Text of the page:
Sustainable Design, New Construction, Preservation, Rehabilitation, Renovation
This former plantation camp was reborn to provide housing for farm workers who made less than 60% of the median income in Hawaii. This housing goal was met in two ways: the construction of new housing and the rehabilitation of existing housing. This specific project involved whole-house renovations of 45 historic houses as well as the removal of 18 homes (several of which were abandoned) in an area where 37 new homes were built. Four of the 18 existing homes in the area were moved then rehabilitated in former housing sites.
The new homes were positioned in an area off the historic village’s main vehicular pathways and partially built on land that was previously open. The project also included the replacement of all sewer, water and electrical lines as well as the installation of a pump house to increase water pressure for the project’s 82 homes.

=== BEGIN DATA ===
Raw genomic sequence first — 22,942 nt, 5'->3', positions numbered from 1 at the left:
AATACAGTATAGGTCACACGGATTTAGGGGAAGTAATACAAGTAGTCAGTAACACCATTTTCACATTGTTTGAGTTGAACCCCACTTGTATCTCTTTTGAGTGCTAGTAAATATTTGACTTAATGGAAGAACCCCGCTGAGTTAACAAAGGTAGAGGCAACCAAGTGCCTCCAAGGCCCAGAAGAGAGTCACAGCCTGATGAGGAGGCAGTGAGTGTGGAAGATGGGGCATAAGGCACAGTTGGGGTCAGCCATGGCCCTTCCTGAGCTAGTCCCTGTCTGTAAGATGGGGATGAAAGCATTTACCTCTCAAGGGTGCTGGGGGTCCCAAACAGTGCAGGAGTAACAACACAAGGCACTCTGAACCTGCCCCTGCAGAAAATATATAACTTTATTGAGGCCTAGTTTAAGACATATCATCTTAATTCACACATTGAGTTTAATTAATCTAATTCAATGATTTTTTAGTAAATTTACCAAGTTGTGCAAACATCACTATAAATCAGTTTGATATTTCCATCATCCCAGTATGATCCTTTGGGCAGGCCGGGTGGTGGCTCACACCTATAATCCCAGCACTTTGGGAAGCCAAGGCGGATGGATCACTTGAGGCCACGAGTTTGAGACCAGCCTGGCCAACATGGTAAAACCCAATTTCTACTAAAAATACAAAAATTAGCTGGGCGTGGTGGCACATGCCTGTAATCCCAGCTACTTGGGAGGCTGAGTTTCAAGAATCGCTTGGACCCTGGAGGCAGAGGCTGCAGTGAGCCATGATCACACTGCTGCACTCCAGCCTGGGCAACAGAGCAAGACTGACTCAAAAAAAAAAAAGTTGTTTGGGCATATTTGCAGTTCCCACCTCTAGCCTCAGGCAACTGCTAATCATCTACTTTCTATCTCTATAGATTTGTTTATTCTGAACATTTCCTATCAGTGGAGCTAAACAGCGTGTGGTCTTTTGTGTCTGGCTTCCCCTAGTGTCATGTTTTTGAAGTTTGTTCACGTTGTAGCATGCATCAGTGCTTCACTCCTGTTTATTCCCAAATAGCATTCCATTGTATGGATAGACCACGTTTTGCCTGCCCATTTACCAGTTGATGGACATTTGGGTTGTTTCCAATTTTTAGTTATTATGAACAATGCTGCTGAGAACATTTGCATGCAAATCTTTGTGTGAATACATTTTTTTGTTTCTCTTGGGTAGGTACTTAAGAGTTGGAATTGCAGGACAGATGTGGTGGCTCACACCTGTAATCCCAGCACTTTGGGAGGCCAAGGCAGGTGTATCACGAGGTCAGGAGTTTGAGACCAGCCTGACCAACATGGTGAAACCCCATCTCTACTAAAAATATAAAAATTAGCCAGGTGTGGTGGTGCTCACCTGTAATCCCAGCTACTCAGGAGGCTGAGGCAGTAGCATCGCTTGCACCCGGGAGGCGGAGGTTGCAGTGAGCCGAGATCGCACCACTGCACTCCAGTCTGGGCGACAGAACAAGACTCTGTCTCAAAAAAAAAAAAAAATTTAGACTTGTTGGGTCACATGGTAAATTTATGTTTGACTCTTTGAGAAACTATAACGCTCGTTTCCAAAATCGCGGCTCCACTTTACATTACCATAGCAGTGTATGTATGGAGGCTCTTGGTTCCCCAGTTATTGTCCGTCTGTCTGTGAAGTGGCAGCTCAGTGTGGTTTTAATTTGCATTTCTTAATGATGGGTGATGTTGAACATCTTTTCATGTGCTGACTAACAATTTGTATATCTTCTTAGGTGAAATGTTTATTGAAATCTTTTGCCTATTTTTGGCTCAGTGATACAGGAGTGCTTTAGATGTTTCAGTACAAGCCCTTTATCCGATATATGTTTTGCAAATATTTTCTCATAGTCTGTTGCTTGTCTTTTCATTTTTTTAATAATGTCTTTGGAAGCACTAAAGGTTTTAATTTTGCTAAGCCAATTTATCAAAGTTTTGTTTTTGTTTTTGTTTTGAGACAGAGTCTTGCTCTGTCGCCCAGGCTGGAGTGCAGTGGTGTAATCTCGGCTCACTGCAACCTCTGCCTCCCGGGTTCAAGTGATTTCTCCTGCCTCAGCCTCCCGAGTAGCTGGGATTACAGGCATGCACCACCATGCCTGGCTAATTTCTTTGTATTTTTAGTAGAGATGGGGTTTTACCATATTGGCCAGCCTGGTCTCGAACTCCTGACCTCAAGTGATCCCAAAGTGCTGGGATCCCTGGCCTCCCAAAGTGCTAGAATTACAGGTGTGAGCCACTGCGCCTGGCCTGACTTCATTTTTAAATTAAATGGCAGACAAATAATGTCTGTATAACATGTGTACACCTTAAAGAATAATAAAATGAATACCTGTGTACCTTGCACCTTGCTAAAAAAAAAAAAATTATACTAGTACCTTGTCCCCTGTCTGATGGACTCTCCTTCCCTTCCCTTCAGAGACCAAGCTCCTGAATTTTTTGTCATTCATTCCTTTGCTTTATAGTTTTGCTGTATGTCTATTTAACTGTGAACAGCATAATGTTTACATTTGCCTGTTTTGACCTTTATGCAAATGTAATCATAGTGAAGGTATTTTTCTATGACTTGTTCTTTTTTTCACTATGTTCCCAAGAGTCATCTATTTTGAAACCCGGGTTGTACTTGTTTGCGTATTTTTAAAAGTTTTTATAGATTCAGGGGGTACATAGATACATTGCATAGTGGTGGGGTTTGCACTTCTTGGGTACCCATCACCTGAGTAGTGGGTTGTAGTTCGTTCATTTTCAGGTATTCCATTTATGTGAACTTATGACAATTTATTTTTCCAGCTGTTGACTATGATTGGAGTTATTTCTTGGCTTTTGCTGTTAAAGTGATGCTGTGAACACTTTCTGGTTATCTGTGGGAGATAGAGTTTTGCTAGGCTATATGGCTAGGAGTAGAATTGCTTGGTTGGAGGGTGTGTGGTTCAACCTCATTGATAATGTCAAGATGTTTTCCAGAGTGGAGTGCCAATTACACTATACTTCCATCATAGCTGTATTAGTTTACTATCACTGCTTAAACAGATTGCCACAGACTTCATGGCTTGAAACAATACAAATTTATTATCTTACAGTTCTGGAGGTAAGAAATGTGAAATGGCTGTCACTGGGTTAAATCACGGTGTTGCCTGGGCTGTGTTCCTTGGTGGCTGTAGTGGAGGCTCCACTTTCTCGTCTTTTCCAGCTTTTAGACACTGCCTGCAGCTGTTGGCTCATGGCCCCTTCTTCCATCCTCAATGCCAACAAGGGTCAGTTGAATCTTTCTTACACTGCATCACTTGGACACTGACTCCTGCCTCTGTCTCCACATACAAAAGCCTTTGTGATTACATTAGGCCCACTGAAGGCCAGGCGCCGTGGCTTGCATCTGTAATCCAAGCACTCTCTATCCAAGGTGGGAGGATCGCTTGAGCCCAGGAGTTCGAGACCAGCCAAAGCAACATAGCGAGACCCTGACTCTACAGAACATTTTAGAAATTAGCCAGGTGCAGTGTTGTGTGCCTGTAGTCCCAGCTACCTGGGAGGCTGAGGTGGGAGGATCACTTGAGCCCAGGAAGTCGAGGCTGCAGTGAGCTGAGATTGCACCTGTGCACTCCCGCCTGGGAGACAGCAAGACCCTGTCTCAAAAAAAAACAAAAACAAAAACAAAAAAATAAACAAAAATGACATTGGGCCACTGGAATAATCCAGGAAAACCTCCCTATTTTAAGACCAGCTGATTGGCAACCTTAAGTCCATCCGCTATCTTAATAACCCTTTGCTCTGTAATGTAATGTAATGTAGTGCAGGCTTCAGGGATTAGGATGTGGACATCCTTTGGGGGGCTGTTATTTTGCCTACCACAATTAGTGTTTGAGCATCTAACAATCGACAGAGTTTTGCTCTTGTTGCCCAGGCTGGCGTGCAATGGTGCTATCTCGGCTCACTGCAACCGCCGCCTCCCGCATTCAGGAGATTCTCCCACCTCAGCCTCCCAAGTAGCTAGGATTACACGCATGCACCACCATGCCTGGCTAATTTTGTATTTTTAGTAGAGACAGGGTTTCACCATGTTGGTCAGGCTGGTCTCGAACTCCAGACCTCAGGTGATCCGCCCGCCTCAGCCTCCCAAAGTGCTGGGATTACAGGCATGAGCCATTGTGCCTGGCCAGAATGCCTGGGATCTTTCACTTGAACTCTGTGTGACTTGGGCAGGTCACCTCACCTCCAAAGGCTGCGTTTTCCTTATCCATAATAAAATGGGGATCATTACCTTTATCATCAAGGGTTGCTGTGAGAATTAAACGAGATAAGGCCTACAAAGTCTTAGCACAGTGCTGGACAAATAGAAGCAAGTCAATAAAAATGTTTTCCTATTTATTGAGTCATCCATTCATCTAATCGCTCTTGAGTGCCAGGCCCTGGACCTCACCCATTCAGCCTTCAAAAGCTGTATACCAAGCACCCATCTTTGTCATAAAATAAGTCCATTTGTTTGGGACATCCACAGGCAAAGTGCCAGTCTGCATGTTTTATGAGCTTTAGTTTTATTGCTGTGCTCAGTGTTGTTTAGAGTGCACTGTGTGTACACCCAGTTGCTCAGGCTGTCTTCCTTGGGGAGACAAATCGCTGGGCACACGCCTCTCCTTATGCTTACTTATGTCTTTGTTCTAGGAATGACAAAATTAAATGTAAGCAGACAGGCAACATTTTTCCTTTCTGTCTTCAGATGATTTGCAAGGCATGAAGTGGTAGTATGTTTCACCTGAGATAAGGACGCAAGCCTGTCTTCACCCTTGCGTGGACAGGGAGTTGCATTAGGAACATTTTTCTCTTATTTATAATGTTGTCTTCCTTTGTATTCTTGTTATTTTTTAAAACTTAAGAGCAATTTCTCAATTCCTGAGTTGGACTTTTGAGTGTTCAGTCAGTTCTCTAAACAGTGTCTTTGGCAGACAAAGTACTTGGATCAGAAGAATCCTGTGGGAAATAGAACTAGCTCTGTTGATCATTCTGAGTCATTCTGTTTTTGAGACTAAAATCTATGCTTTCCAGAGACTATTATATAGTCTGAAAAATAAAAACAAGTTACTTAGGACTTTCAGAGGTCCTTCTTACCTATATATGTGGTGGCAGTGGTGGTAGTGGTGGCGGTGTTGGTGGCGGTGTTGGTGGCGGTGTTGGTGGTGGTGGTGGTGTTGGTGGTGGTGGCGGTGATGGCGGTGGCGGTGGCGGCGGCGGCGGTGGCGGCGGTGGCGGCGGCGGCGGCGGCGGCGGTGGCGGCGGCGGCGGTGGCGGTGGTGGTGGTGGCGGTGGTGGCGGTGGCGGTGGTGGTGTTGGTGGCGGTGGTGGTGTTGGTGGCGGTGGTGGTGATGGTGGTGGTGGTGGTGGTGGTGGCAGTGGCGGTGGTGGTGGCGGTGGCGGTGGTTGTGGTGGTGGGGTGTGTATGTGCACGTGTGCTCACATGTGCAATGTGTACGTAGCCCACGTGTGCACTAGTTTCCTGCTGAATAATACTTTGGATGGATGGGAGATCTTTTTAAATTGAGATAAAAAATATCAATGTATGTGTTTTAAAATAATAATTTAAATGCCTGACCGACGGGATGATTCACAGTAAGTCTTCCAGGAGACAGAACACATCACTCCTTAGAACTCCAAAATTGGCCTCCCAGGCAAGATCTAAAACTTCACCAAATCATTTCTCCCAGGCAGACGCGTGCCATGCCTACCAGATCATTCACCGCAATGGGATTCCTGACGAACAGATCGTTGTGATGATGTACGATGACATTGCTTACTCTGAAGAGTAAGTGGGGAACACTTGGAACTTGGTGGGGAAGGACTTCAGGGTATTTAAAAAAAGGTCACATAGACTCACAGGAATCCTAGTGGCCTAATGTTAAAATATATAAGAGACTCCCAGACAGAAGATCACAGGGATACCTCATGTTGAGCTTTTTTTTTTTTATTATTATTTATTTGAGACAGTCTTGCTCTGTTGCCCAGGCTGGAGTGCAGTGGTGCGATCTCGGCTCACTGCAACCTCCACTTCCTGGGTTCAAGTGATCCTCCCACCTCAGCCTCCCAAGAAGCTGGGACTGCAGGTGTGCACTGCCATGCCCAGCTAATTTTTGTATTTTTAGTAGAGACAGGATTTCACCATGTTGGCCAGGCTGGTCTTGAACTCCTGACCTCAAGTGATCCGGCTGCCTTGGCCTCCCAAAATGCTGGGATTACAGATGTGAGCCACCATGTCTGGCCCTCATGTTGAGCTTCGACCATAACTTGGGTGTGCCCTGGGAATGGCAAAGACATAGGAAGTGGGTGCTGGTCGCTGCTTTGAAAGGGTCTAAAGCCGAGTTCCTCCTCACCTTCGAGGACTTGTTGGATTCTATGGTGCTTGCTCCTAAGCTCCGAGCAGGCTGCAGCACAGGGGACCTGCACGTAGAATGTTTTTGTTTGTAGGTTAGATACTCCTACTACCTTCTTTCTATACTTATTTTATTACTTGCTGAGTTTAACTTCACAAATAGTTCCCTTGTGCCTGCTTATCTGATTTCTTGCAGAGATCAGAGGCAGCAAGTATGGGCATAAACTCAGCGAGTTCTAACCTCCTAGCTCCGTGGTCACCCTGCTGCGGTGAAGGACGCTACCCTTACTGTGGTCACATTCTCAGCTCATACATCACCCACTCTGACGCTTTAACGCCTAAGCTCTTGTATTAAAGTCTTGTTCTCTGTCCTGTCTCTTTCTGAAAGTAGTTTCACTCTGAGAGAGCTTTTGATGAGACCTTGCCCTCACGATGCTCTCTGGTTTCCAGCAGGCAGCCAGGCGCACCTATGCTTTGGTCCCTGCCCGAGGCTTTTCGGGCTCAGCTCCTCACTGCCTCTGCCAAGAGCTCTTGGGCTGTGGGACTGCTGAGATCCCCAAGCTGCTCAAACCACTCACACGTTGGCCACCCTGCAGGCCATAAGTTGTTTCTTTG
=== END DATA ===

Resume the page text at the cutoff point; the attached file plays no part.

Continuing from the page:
Designed to be compatible with the historic homes, the new homes were all single-story on post and pier foundations, featuring a small entry lanai and hip roofs with asphalt shingles to match those of the original houses. Separate carports were introduced to eliminate the previous practice of tacking on carports to the sides of the original houses. We also retained the two-color paint scheme of the plantation era for all of the homes.
Aerial view of Kunia Village Historic District. Old Camp, ca 1928-1940, at the top right, and New Camp, ca 1940-1972, at the bottom left.
Historic Hawaii Foundation
Historic Preservation Honor Award 2018